ByEdward Agadjanian, writer at
Movie critic, Writer
Edward Agadjanian

2015's summer saw an amazing intake at the box office with Universal Studios leading the pack. So, Hollywood seems to be in good spirits, at least. Now, has the quality of these batch of movies exactly satisfied audiences as well? Herein, I've compiled a succinct list of the best summer offerings, as well as the worst. Keep in mind that I'm not solely considering the big tent-pole blockbusters (there was no specific definition to what a summer movie is, other than it being released in the season, as I was ranking these). Also, unfortunately, I missed out on a lot of the buzzed-about indies like Love & Mercy and The End of the Tour, but I'm really anxious to check them out soon. *Warning: mild spoilers ahead*

10) Trainwreck

In a time that was evidently lacking some good humor, Trainwreck definitely stood among the funniest treats. While it eventually becomes a predictable/uninspired rom-com and its main lead (Amy Schumer) isn't really the highlight, the journey is absolutely hilarious thanks to an otherwise impeccable cast. Seriously, who would've ever thought that John Cena and Lebron James could be such side-splitting scene-stealers?!

9) Paper Towns

A particularly pleasant surprise is this teen story--another adaptation from a John Green novel--which gives us a promising introduction to the beautiful and charismatic Cara Delevingne, as if she was destined for motion pictures. Of course, every other major character here also sparks a delightfully unique personality, which is really what caught me off-guard. I was expecting another sappy coming-of-age teen romance with stereotypically obnoxious teenagers. Instead, I got a warmly fun glimpse into something that reminded me what youth is all about; the film even features more serious themes like the ever-escaping grasp on this mysterious lovely creature you have set your innocent sights on throughout adolescence.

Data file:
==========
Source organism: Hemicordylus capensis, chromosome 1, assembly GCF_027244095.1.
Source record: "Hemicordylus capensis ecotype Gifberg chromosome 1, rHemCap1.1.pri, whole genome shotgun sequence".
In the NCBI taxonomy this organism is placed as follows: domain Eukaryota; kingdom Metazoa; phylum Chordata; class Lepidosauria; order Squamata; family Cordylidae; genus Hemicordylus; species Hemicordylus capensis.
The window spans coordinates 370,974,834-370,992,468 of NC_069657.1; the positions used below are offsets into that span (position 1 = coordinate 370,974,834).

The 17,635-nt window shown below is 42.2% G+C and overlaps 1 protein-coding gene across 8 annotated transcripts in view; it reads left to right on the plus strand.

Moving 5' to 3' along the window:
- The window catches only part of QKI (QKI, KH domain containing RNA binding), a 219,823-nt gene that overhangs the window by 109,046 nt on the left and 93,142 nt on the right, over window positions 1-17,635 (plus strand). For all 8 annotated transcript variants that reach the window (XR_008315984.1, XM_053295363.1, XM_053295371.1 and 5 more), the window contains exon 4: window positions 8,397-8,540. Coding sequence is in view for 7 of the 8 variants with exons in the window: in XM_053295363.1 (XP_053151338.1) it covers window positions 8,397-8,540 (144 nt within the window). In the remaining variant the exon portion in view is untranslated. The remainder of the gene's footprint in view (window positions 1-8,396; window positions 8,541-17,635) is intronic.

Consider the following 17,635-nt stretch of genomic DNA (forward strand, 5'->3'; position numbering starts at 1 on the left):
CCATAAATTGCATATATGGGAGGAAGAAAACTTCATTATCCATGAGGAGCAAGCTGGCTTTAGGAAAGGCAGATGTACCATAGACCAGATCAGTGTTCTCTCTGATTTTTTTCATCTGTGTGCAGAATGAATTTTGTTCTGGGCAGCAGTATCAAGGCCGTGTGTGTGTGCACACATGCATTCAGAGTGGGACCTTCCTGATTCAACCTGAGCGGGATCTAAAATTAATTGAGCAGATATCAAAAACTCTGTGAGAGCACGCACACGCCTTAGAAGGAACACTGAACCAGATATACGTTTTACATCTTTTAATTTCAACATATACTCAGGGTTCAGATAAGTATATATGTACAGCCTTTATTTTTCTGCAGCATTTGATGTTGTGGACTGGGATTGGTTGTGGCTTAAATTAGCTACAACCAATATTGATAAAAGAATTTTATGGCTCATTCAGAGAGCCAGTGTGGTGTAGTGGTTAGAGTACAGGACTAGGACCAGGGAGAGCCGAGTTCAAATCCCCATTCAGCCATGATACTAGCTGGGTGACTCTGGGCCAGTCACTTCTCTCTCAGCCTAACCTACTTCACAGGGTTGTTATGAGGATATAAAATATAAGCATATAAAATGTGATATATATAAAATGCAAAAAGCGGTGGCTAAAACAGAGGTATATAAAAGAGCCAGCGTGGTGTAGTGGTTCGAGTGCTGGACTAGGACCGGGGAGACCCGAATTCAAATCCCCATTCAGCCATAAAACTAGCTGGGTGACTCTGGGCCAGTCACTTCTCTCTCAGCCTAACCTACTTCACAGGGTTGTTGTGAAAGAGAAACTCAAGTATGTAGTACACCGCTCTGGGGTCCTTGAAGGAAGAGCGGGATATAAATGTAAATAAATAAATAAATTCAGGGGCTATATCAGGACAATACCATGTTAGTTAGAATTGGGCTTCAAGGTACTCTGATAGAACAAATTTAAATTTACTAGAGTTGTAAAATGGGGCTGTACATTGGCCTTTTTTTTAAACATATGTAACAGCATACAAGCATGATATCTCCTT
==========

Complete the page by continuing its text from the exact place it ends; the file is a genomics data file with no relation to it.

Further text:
8) The Gift

The latest trend seems to be an actor's push towards becoming a director as well, hungry for that ultimate creative power. In reality, very few can pull it off, and among those few stands Joel Edgerton who has already impressed us on a thespian level. And with his directorial debut, he seeks to shock us and twist us until we're all tied up in this creepy thriller. With an incredibly gripping plot that explores the consequences of a haunted past, effective jump-scares, and exceptional performances all around, The Gift is the deserved indie hit of the summer (grossing nearly $34 million on a $5 million budget).

7) Mission: Impossible--Rogue Nation